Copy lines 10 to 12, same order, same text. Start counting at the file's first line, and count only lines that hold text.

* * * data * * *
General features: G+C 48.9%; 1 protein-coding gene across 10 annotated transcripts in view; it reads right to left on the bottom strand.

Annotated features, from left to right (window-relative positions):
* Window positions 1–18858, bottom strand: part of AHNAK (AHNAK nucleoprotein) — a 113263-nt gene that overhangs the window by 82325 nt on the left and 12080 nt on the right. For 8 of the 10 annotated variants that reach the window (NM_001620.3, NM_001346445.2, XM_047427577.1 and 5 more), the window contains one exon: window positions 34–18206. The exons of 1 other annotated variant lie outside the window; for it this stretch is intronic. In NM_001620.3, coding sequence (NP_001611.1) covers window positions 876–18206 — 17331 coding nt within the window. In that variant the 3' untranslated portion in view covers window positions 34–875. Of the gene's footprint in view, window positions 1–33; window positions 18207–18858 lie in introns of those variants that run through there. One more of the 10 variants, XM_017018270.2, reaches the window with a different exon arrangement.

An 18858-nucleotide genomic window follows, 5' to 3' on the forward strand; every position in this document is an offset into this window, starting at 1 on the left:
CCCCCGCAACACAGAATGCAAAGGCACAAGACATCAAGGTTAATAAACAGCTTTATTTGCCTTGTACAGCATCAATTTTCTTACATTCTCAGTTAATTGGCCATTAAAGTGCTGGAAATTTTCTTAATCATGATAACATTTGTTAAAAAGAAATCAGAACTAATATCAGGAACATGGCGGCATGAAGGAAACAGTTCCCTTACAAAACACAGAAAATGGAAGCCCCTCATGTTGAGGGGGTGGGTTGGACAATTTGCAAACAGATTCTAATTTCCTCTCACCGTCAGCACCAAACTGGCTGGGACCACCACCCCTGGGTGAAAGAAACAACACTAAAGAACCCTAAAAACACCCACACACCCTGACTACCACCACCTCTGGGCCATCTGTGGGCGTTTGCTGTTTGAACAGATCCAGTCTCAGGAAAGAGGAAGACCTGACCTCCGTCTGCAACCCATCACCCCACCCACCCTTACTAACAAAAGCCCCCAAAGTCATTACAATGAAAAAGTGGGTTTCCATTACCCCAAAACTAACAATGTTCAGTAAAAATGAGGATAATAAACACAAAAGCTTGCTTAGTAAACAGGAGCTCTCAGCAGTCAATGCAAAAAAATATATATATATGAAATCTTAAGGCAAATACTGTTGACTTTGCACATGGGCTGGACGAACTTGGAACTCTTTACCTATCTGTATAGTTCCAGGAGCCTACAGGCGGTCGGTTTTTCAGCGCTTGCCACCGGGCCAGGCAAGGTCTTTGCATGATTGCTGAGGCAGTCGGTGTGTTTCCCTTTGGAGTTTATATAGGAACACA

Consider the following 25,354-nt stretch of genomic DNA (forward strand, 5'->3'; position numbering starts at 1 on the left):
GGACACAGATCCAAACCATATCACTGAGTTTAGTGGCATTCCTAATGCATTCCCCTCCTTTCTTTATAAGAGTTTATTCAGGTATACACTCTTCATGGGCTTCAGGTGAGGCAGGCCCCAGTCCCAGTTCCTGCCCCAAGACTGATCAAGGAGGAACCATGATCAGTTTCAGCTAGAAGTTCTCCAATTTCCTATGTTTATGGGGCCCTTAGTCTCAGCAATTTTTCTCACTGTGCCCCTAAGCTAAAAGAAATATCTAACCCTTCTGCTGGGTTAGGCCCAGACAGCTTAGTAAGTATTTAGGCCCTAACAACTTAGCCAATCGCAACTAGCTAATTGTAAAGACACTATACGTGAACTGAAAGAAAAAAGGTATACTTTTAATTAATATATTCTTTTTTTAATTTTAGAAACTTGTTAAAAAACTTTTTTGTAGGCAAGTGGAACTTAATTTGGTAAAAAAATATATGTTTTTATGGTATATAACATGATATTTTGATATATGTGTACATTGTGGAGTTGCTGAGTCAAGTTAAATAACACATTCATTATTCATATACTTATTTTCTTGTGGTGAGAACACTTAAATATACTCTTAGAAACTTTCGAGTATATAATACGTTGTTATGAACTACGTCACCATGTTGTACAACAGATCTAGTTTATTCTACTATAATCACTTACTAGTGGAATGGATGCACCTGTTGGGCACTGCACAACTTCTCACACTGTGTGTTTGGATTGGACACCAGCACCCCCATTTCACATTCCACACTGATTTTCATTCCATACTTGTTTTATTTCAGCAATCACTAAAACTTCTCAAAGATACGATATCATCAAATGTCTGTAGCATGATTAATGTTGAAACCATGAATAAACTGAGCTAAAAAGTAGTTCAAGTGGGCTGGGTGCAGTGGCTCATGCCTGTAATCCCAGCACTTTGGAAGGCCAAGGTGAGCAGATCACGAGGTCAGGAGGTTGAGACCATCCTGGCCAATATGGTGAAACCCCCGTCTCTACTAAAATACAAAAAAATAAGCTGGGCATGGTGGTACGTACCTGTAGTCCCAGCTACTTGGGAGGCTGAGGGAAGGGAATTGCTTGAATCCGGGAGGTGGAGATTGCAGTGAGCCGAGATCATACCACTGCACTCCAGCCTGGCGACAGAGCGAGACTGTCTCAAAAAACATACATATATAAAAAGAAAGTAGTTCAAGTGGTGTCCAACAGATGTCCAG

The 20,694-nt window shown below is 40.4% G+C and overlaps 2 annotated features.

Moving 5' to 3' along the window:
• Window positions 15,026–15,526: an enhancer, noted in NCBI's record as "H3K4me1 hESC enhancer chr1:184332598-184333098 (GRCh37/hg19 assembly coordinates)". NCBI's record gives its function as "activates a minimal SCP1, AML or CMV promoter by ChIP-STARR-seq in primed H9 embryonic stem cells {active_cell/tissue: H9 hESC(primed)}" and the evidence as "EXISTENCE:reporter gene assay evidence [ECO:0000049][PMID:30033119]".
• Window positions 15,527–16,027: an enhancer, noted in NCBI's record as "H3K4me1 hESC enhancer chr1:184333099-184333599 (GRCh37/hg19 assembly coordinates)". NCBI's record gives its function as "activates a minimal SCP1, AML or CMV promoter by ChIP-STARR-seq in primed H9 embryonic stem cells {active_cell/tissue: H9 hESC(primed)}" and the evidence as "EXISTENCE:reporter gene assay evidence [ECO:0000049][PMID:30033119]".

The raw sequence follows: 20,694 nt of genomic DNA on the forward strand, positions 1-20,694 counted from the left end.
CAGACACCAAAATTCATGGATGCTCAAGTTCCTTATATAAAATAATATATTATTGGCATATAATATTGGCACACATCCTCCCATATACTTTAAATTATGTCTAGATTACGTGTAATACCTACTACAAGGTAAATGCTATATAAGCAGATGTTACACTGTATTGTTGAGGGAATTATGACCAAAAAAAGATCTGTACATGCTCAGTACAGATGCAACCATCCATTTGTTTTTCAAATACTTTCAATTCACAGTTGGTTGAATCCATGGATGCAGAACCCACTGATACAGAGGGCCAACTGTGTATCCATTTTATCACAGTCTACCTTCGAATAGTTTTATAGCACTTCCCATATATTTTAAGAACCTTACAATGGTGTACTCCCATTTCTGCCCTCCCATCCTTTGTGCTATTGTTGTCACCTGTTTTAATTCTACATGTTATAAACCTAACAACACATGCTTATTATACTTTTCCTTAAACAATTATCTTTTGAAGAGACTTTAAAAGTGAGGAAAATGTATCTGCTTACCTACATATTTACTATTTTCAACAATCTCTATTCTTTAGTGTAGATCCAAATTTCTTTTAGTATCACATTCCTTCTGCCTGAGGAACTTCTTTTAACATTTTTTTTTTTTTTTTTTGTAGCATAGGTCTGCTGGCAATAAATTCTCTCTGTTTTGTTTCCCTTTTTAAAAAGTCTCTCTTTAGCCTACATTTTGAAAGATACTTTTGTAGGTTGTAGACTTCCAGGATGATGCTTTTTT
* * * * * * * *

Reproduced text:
• Window positions 15,026–15,526: an enhancer, noted in NCBI's record as "H3K4me1 hESC enhancer chr1:184332598-184333098 (GRCh37/hg19 assembly coordinates)". NCBI's record gives its function as "activates a minimal SCP1, AML or CMV promoter by ChIP-STARR-seq in primed H9 embryonic stem cells {active_cell/tissue: H9 hESC(primed)}" and the evidence as "EXISTENCE:reporter gene assay evidence [ECO:0000049][PMID:30033119]".
• Window positions 15,527–16,027: an enhancer, noted in NCBI's record as "H3K4me1 hESC enhancer chr1:184333099-184333599 (GRCh37/hg19 assembly coordinates)". NCBI's record gives its function as "activates a minimal SCP1, AML or CMV promoter by ChIP-STARR-seq in primed H9 embryonic stem cells {active_cell/tissue: H9 hESC(primed)}" and the evidence as "EXISTENCE:reporter gene assay evidence [ECO:0000049][PMID:30033119]".

The raw sequence follows: 20,694 nt of genomic DNA on the forward strand, positions 1-20,694 counted from the left end.